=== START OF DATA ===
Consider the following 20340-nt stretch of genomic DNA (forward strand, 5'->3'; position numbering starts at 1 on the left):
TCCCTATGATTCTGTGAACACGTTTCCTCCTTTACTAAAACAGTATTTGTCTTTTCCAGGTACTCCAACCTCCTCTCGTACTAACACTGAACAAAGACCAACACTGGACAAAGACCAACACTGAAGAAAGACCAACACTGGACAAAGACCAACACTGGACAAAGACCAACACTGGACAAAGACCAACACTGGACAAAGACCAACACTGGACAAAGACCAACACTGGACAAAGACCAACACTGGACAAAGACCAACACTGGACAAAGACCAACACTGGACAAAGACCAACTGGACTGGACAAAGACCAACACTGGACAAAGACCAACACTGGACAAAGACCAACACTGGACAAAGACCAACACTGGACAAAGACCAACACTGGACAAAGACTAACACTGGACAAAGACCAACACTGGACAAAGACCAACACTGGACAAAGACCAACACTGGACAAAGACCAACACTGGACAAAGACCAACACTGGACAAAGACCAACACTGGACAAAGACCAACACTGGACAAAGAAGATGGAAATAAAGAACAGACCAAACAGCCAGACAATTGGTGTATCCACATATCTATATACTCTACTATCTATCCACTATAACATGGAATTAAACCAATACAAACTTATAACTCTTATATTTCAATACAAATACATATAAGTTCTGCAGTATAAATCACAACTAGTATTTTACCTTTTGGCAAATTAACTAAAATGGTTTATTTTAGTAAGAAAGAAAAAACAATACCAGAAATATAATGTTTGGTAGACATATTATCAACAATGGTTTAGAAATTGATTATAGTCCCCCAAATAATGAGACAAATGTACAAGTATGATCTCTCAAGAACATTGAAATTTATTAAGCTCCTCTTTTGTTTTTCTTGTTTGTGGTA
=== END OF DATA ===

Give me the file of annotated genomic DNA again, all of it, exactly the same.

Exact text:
Consider the following 20340-nt stretch of genomic DNA (forward strand, 5'->3'; position numbering starts at 1 on the left):
TCCCTATGATTCTGTGAACACGTTTCCTCCTTTACTAAAACAGTATTTGTCTTTTCCAGGTACTCCAACCTCCTCTCGTACTAACACTGAACAAAGACCAACACTGGACAAAGACCAACACTGAAGAAAGACCAACACTGGACAAAGACCAACACTGGACAAAGACCAACACTGGACAAAGACCAACACTGGACAAAGACCAACACTGGACAAAGACCAACACTGGACAAAGACCAACACTGGACAAAGACCAACACTGGACAAAGACCAACACTGGACAAAGACCAACTGGACTGGACAAAGACCAACACTGGACAAAGACCAACACTGGACAAAGACCAACACTGGACAAAGACCAACACTGGACAAAGACCAACACTGGACAAAGACTAACACTGGACAAAGACCAACACTGGACAAAGACCAACACTGGACAAAGACCAACACTGGACAAAGACCAACACTGGACAAAGACCAACACTGGACAAAGACCAACACTGGACAAAGACCAACACTGGACAAAGAAGATGGAAATAAAGAACAGACCAAACAGCCAGACAATTGGTGTATCCACATATCTATATACTCTACTATCTATCCACTATAACATGGAATTAAACCAATACAAACTTATAACTCTTATATTTCAATACAAATACATATAAGTTCTGCAGTATAAATCACAACTAGTATTTTACCTTTTGGCAAATTAACTAAAATGGTTTATTTTAGTAAGAAAGAAAAAACAATACCAGAAATATAATGTTTGGTAGACATATTATCAACAATGGTTTAGAAATTGATTATAGTCCCCCAAATAATGAGACAAATGTACAAGTATGATCTCTCAAGAACATTGAAATTTATTAAGCTCCTCTTTTGTTTTTCTTGTTTGTGGTA